Table 2

The average content of the precipitates on dry mass basis

Content (wt.%) Fe Ca Mn 
Biotic (Waterworks) 43.1 0.4 0.2 
Biotic (Vognsbøl PP) 46.9 0.2 0.0 
Abiotic (Waterworks) 42.2 2.3 0.2 
Content (wt.%) Fe Ca Mn 
Biotic (Waterworks) 43.1 0.4 0.2 
Biotic (Vognsbøl PP) 46.9 0.2 0.0 
Abiotic (Waterworks) 42.2 2.3 0.2 
Figure 2

FTIR results for the range 2,000–400 cm–1 showing the bands characteristic for the biotic and abiotic precipitates.

Figure 2

FTIR results for the range 2,000–400 cm–1 showing the bands characteristic for the biotic and abiotic precipitates.

Thermal properties

The obtained DSC and TGA results (Figures 3 and 4, respectively) have shown that the FeOOH precipitates, when heated, undergo both exothermic and endothermic transformations leading to a significant loss of mass (30–35 wt.%), which is in agreement with previous findings (Oliveira et al. 2003). For both types of precipitates, the DSC curves were dominated by a broad exothermic peak between 200 and 400 °C representing the solid–solid transformation of ferrihydrite into a more crystalline form of iron oxyhydroxides, e.g., hematite. This conversion has begun as an endothermic oxygen uptake at ≈200 °C in the oxygen-rich atmosphere. The process took place through dehydration, dehydroxylation, and rearrangements, and resulted in significant mass loss between 200 and 300 °C for both precipitate types. The biotic ferrihydrite was converted more rapidly, as evidenced by higher mass loss gradients and heat values. Above the temperature of 300 °C, the biotic samples continued to lose mass, and the difference between the results procured with O2 and N2 could be attributed to the oxidation of the organic core of exopolymers. Above 400 °C, the mass loss for the biotic samples stagnated, while a substantial decrease in the mass, attributed to the decomposition of CaCO3, could be noted for the abiotic samples above 700 °C. The pyrolytic decomposition of the samples in the N2 atmosphere and oxidation with O2 resulted in similar final mass losses for the respective types of samples.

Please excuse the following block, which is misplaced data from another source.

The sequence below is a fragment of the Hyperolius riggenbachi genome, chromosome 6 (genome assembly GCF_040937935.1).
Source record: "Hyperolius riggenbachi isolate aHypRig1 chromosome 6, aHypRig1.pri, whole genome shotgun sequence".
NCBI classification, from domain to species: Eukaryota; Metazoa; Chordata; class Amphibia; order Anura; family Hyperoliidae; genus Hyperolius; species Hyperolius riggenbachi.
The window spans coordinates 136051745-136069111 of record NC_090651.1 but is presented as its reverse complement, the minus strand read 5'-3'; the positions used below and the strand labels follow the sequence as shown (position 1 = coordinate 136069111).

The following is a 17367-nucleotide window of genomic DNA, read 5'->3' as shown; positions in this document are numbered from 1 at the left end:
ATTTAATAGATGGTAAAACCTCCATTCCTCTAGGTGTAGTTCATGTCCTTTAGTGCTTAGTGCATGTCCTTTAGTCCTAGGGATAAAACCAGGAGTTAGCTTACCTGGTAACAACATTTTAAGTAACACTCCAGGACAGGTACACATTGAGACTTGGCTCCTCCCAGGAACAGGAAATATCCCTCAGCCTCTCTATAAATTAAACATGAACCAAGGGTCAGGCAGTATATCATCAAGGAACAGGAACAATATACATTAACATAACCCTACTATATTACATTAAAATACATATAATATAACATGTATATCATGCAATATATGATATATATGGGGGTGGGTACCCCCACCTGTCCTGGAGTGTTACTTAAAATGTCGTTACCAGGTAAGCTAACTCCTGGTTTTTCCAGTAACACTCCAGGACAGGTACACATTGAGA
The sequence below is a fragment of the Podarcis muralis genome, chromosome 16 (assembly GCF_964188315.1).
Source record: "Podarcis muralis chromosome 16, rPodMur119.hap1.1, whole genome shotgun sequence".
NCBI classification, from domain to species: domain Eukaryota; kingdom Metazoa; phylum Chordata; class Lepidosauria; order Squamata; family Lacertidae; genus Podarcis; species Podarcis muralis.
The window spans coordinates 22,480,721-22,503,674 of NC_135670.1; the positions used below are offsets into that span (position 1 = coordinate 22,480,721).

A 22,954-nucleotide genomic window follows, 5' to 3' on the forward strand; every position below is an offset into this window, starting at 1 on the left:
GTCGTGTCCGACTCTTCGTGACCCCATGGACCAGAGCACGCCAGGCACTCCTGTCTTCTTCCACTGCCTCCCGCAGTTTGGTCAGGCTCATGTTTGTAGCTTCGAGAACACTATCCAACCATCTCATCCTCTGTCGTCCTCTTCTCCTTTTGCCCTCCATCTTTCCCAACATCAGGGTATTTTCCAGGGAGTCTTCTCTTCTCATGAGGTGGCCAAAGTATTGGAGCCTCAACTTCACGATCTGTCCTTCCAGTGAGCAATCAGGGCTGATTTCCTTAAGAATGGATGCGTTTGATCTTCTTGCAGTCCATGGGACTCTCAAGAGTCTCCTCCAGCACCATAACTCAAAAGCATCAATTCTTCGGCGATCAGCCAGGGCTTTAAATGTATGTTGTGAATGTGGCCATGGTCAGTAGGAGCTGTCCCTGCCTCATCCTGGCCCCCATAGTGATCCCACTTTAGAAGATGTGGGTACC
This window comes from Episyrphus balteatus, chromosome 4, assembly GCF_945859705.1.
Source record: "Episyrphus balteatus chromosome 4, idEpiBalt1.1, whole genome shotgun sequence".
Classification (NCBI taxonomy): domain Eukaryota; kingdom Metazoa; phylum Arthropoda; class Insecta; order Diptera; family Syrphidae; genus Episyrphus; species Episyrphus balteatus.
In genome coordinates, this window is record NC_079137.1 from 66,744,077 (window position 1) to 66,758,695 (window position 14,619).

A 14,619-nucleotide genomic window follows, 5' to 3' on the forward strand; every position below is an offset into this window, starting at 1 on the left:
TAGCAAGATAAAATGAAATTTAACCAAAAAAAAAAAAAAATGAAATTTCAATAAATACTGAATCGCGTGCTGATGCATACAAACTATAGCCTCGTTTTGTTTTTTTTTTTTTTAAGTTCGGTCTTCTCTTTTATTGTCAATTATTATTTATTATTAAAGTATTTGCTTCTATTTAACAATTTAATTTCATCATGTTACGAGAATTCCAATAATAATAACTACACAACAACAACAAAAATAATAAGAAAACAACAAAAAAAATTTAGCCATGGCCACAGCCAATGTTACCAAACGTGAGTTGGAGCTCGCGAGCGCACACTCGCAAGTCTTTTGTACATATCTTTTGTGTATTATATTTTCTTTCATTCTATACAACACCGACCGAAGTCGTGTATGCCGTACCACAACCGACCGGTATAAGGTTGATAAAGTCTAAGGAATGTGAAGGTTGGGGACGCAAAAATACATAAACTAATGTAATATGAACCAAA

Figure 3

DSC results showing the exothermic (positive on the Y-axis) and endothermic (negative on the Y-axis) peaks responsible for the thermally induced transformations of the precipitates.

Figure 3

DSC results showing the exothermic (positive on the Y-axis) and endothermic (negative on the Y-axis) peaks responsible for the thermally induced transformations of the precipitates.

Figure 4

Mass loss by TGA. The curves for the biotic mass loss, represented with the dashed lines, are completely overlapping.

Figure 4

Mass loss by TGA. The curves for the biotic mass loss, represented with the dashed lines, are completely overlapping.

Particle size and morphology